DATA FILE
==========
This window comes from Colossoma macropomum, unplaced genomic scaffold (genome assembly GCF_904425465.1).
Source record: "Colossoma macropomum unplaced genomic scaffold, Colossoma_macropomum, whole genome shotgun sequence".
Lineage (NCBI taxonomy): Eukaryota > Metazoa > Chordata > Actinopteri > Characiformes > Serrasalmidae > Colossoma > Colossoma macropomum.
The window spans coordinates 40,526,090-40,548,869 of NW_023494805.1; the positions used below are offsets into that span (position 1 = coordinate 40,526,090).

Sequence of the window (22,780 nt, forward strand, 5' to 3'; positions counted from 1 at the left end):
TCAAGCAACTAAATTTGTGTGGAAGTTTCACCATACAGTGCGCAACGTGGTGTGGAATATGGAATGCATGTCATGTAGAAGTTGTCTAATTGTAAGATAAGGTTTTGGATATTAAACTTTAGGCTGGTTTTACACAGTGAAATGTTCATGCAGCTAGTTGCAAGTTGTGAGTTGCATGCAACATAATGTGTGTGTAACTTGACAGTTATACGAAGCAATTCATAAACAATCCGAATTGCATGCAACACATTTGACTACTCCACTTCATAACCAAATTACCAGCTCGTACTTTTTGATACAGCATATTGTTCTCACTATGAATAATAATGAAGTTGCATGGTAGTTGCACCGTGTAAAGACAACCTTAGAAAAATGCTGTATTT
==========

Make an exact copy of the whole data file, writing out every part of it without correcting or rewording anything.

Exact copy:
This window comes from Colossoma macropomum, unplaced genomic scaffold (genome assembly GCF_904425465.1).
Source record: "Colossoma macropomum unplaced genomic scaffold, Colossoma_macropomum, whole genome shotgun sequence".
Lineage (NCBI taxonomy): Eukaryota > Metazoa > Chordata > Actinopteri > Characiformes > Serrasalmidae > Colossoma > Colossoma macropomum.
The window spans coordinates 40,526,090-40,548,869 of NW_023494805.1; the positions used below are offsets into that span (position 1 = coordinate 40,526,090).

Sequence of the window (22,780 nt, forward strand, 5' to 3'; positions counted from 1 at the left end):
TCAAGCAACTAAATTTGTGTGGAAGTTTCACCATACAGTGCGCAACGTGGTGTGGAATATGGAATGCATGTCATGTAGAAGTTGTCTAATTGTAAGATAAGGTTTTGGATATTAAACTTTAGGCTGGTTTTACACAGTGAAATGTTCATGCAGCTAGTTGCAAGTTGTGAGTTGCATGCAACATAATGTGTGTGTAACTTGACAGTTATACGAAGCAATTCATAAACAATCCGAATTGCATGCAACACATTTGACTACTCCACTTCATAACCAAATTACCAGCTCGTACTTTTTGATACAGCATATTGTTCTCACTATGAATAATAATGAAGTTGCATGGTAGTTGCACCGTGTAAAGACAACCTTAGAAAAATGCTGTATTT